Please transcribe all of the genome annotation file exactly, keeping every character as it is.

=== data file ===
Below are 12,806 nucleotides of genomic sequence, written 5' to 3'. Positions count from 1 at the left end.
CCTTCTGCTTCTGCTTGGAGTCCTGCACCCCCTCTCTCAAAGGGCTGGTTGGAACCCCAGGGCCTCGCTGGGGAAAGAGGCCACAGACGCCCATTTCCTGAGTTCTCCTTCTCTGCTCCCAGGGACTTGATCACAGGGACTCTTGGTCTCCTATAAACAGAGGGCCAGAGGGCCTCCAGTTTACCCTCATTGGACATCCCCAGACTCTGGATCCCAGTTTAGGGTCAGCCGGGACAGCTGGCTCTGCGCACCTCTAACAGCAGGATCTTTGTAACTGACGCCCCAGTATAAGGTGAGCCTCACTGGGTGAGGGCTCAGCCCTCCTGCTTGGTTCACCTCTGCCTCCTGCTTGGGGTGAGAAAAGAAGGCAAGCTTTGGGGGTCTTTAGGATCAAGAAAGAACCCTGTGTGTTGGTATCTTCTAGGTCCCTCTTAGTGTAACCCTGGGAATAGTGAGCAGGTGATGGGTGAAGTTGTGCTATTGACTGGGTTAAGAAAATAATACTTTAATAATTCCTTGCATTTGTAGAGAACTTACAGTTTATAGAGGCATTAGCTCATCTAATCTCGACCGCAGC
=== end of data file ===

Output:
Below are 12,806 nucleotides of genomic sequence, written 5' to 3'. Positions count from 1 at the left end.
CCTTCTGCTTCTGCTTGGAGTCCTGCACCCCCTCTCTCAAAGGGCTGGTTGGAACCCCAGGGCCTCGCTGGGGAAAGAGGCCACAGACGCCCATTTCCTGAGTTCTCCTTCTCTGCTCCCAGGGACTTGATCACAGGGACTCTTGGTCTCCTATAAACAGAGGGCCAGAGGGCCTCCAGTTTACCCTCATTGGACATCCCCAGACTCTGGATCCCAGTTTAGGGTCAGCCGGGACAGCTGGCTCTGCGCACCTCTAACAGCAGGATCTTTGTAACTGACGCCCCAGTATAAGGTGAGCCTCACTGGGTGAGGGCTCAGCCCTCCTGCTTGGTTCACCTCTGCCTCCTGCTTGGGGTGAGAAAAGAAGGCAAGCTTTGGGGGTCTTTAGGATCAAGAAAGAACCCTGTGTGTTGGTATCTTCTAGGTCCCTCTTAGTGTAACCCTGGGAATAGTGAGCAGGTGATGGGTGAAGTTGTGCTATTGACTGGGTTAAGAAAATAATACTTTAATAATTCCTTGCATTTGTAGAGAACTTACAGTTTATAGAGGCATTAGCTCATCTAATCTCGACCGCAGC